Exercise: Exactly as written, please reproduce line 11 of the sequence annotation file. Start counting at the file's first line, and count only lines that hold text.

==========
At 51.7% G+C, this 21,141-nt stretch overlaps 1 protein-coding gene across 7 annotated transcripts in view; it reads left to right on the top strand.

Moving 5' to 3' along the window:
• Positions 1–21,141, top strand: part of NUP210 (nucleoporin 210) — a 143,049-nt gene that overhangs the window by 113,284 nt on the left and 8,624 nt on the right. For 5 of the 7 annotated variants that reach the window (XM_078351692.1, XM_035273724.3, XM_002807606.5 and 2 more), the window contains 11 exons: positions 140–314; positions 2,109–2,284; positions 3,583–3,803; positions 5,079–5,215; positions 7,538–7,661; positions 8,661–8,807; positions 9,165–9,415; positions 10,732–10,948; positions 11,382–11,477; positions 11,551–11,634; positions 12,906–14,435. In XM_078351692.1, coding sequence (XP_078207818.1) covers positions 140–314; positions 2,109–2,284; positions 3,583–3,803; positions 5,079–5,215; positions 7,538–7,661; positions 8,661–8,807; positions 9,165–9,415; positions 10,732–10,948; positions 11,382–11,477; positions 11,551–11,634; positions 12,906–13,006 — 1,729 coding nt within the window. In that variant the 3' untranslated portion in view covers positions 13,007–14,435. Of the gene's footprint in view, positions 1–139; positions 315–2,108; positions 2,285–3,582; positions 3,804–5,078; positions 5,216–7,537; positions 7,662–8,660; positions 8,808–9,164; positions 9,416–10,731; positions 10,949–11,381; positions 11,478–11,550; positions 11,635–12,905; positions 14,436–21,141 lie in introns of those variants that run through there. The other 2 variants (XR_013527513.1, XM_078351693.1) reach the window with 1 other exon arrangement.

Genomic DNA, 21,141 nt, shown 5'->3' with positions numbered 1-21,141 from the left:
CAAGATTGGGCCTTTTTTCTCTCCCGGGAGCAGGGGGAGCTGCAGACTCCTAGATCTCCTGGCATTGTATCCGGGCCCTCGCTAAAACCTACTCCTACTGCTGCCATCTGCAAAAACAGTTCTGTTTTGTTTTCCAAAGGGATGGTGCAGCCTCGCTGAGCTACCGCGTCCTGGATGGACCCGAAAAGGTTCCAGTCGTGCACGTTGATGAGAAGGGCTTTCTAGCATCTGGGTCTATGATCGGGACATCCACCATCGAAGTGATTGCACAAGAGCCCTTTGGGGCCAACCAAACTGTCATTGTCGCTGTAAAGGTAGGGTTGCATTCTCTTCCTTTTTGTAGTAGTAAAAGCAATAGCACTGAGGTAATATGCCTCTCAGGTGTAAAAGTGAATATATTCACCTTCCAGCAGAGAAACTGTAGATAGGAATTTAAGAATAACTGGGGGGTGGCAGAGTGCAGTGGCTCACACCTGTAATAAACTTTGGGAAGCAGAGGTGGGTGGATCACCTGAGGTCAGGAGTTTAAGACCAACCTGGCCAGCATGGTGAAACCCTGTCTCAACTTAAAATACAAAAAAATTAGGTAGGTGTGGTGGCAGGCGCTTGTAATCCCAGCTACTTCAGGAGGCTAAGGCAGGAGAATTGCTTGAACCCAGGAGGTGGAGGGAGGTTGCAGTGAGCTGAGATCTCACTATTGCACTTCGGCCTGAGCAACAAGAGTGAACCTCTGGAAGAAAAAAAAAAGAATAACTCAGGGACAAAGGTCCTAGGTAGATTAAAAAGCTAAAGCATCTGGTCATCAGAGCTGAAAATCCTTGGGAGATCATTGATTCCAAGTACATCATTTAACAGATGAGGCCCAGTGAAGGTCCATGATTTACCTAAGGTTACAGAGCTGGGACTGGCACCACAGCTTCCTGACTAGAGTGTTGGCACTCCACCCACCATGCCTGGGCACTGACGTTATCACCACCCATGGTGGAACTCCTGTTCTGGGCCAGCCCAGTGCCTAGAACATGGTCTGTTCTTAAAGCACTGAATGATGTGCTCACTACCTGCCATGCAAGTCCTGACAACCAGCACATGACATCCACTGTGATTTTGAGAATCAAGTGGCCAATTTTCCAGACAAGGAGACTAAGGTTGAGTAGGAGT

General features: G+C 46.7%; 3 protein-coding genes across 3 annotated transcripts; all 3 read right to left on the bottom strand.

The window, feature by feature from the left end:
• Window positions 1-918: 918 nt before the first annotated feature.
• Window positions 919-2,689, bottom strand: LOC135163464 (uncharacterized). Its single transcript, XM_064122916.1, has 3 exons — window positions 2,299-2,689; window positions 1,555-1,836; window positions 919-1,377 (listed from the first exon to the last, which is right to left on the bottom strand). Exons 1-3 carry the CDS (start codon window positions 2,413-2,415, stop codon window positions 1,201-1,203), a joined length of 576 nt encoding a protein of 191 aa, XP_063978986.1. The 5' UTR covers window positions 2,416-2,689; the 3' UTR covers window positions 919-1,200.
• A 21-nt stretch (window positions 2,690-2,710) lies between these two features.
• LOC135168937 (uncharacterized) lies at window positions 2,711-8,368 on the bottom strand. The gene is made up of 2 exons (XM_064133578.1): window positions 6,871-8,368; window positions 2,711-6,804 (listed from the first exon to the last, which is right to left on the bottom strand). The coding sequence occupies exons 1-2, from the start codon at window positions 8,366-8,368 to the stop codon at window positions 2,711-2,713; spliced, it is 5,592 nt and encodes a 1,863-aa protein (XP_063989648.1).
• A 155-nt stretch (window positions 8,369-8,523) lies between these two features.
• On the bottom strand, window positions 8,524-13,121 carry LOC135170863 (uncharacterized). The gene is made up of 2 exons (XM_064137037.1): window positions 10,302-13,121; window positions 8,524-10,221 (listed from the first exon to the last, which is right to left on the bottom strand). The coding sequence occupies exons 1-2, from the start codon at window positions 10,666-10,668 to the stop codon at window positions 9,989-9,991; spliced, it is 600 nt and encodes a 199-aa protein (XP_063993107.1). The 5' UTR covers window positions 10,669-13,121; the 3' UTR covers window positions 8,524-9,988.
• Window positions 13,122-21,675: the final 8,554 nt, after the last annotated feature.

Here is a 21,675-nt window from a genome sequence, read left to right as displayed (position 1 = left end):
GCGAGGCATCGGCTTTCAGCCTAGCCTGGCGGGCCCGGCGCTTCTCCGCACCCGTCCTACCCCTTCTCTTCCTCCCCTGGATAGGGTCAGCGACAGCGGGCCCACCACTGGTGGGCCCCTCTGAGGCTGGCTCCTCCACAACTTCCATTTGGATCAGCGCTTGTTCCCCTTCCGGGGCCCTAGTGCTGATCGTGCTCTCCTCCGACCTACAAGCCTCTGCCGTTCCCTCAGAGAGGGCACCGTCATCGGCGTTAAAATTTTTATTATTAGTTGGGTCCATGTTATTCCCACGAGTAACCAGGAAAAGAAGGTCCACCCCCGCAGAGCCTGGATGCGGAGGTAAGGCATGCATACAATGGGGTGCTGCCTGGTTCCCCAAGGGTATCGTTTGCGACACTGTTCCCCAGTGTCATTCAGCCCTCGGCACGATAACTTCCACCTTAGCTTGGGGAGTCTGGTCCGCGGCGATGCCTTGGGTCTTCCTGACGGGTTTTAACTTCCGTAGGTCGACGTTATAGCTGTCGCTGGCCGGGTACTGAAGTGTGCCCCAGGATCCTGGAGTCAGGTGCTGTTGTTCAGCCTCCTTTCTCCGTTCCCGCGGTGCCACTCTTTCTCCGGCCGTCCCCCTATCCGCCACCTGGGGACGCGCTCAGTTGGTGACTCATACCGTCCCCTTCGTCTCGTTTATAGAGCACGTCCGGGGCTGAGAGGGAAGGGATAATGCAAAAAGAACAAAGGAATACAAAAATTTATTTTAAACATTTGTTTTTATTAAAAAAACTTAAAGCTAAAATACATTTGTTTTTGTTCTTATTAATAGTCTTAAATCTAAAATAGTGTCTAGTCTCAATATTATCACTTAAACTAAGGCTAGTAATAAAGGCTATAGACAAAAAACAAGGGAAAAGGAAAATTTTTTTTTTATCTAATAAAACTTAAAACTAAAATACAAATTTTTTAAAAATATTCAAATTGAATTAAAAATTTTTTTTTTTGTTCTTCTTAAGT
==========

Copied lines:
• LOC135168937 (uncharacterized) lies at window positions 2,711-8,368 on the bottom strand. The gene is made up of 2 exons (XM_064133578.1): window positions 6,871-8,368; window positions 2,711-6,804 (listed from the first exon to the last, which is right to left on the bottom strand). The coding sequence occupies exons 1-2, from the start codon at window positions 8,366-8,368 to the stop codon at window positions 2,711-2,713; spliced, it is 5,592 nt and encodes a 1,863-aa protein (XP_063989648.1).